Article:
Having lots of these shots available will save your butt when something has gone wrong in the main shot that you can’t fix. Instead of trying to doctor up a bad shot, you simply cut to the cutaway / B-roll and then cut back to the main shot after the bad part has passed. The viewer then would have no idea anything was wrong with the main shot. (Will talk about this later in the section about “Jump cuts”.)
Another thing cutaways do even when there is no glitch in the main shot is to further explain what the person is talking about. You see this extensively in my production about my retreat center. You can see it at https://www.GreatInternetMarketingTraining.com and click on the little TV monitor. I’m sitting in front of the fireplace talking and the editor would cut to pictures of what I was talking about. If I was talking about our pool and tennis court, you would hear me in what’s called voiceover, but you would be seeing the pool and the tennis court. So those are cutaways/b-roll and they’re really important to you.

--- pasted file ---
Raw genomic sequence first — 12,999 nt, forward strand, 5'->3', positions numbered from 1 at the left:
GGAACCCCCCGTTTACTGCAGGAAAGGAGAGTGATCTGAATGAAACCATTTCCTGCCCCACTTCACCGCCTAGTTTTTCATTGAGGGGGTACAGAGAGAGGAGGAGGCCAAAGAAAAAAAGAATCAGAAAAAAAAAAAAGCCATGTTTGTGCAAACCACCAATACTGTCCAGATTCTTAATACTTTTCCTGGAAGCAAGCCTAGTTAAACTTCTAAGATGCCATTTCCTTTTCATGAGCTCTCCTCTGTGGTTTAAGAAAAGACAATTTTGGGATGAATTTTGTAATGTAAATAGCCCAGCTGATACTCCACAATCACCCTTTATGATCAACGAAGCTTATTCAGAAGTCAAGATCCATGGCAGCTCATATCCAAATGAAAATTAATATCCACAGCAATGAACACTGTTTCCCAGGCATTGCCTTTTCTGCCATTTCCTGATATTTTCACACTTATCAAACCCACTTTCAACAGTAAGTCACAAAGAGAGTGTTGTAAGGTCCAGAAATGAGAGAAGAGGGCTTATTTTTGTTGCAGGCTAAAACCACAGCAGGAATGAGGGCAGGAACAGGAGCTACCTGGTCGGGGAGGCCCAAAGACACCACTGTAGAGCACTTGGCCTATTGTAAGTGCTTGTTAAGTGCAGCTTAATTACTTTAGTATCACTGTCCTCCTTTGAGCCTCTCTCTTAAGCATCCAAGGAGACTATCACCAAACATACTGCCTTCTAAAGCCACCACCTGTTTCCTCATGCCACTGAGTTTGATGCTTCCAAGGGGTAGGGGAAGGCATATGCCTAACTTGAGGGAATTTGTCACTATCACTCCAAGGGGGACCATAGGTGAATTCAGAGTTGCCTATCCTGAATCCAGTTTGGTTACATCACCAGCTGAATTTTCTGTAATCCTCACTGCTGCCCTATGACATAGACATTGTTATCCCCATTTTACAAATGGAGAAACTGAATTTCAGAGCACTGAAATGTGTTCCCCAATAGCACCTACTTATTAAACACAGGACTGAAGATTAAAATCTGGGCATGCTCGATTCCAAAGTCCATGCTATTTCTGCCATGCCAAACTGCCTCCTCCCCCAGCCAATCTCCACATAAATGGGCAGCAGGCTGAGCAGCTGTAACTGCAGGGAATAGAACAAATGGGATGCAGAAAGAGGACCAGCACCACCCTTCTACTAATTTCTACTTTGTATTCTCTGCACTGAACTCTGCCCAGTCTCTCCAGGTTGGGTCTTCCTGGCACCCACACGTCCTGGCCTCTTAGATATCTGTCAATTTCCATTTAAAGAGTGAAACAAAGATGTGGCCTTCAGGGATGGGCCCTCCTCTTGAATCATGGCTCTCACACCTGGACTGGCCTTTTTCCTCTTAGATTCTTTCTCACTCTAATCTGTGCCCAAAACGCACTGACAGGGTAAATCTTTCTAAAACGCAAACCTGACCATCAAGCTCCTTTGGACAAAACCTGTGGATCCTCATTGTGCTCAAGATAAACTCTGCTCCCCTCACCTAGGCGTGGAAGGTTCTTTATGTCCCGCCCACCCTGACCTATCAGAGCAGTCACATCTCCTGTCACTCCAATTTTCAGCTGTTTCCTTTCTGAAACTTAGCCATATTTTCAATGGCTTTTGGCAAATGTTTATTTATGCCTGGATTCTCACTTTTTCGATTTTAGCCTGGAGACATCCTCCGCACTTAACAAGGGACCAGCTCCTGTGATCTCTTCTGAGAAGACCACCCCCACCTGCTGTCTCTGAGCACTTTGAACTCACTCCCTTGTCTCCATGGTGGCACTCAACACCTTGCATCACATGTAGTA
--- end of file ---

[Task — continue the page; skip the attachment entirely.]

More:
Transitions – are where two different scenes come together or when one scene moves forward or backward in time. There are many types of transitions. The most common one is a “cut”. That’s where you are looking at one scene and then immediately you are looking at another scene. A dissolve is where the two scenes overlap and one fades out while the other fades in. There are all kinds of fancy transitions, like wipes and flips, but the most used are cuts and dissolves.
Ok Basics of Editing
A term you will hear often and must understand is the “Time Line” This is usually across the bottom of any kind of video editing software that tells you where you are in the video as a function of time. It starts at zero and goes up by video frames, seconds, minutes and hours.
The “Playhead” is a vertical line that tells you where you are in the video and it moves.
How you do certain things in video editing depends on what software you’re using …..I’ll tell you what I use, but there are lots out there to pick from and you’d have to get tutorials on how to use them because they all are different. I will be telling you here some things that are common in all video editing and things you should learn how to do.
Some video software like many cell phone apps will have the video already there with a timeline at the bottom as soon as you shoot and try to edit the video.
Some software you import the video and then you drag it to the timeline.